[Beowulf] $2500 cluster. What it's good for?
Jeffrey B. Layton
laytonjb at charter.net
Sun Dec 19 14:30:55 PST 2004
Jim Lux wrote:
>>On Sat, 18 Dec 2004, Jim Lux wrote:
>>>I think it would be interesting to contemplate potential uses of a $2500
>>>cluster. Once you've had the thrill of putting it together and
>>>something with POVray, what next?
>>That is the $64,000 dollar question. Here is my 2 cent answer.
>>BTW, your ideas are great. I would love to see a discussion like this
>>continue because we all know the hardware is easy part!
>>There is part of this project which has a "build it and they will come
>>(and write software)" dream. Not being that naive, I believe there are
>>some uses for systems like this. The indented audience are not the
>>uber-cluster-geeks on this list, but rather the education, home, hacker,
>>crowd. In regards to education, I think if cluster technology is readily
>>available, then perhaps students will look to these technologies to solve
>>problems. And who knows maybe the "Lotus 123 of the cluster" will be built
>>by some person or persons with some low cost hardware and an idea everyone
>>said would not work.
>>If you have followed the magazine, you will see that we highlighted
>>many open projects that are useful today. From an educational standpoint,
>>a small chemistry/biology department that can do quantum chemistry,
>>protein folding, or sequence analysis is pretty interesting to me.
>>There are others ares as well.
>I was thinking of the cluster video wall idea, however the video hardware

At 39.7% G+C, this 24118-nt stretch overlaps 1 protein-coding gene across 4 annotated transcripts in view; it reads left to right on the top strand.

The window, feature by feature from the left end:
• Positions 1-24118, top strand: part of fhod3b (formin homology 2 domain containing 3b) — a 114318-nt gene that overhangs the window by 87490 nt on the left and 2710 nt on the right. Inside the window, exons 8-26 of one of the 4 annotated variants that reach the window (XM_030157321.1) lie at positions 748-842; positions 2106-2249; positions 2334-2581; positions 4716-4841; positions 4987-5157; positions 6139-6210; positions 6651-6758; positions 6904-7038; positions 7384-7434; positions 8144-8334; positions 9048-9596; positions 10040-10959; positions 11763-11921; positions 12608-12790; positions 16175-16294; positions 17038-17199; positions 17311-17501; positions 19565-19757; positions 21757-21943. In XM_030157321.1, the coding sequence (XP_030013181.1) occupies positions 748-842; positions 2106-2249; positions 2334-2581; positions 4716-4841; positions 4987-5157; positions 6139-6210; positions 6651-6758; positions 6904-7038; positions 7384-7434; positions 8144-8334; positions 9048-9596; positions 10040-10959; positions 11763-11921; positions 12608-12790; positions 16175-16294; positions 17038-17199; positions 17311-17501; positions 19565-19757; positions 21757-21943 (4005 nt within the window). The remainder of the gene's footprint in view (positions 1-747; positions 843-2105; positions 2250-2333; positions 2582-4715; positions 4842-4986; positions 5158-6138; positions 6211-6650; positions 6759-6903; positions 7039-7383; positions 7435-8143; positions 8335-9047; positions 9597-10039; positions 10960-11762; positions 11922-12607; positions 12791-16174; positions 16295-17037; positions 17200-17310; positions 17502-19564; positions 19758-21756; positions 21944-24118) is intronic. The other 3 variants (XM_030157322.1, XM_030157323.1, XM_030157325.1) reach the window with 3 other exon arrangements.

>would be kind of pricey (more than the cluster!). Something like using the
>cluster to provide the crunch to provide an immersive environment might be
I think this is coming RSN. Have you seen the prices of home projectors?
They are dropping very fast. So fast that I gave up trying to track them
for my own home. Of course, the projectors and the nodes are only part
of the whole system. There was a very cool article in ClusterWorld from
some people at NCSA that have developed a video wall in a box kind of
>>There are also some other immediate things like running Mosix or Condor
>>on the cluster. A small group that has a need for a computation server
>>could find this useful for single process computational jobs.
>This brings up an interesting optimization question. Just like in many
>things (I'm thinking RF amplifiers in specific) it's generally cheaper/more
>cost effective to buy one big thing IF it's fast enough to meet the
>requirements. Once you get past what ONE widget can do, then, you're forced
>to some form of parallelism or combining smaller widgets, and to a certain
>extent it matters not how many you need to combine (to an order of
>magnitude). The trade comes from the inevitable increase in system
>management/support/infrastructure to support N things compared to supporting
>just one. (This leaves aside high availability/high reliability kinds of
>So, for clusters, where's the breakpoint? Is it at whatever the fastest
>currently available processor is? This is kind of the question that's been
>raised before.. Do I buy N processors now with my grant money, or do I wait
>a year and buy N processors that are 2x as fast and do all the computation
>in the second of two years? If one can predict the speed of future
>processors, this might guide you whether you should wait for that single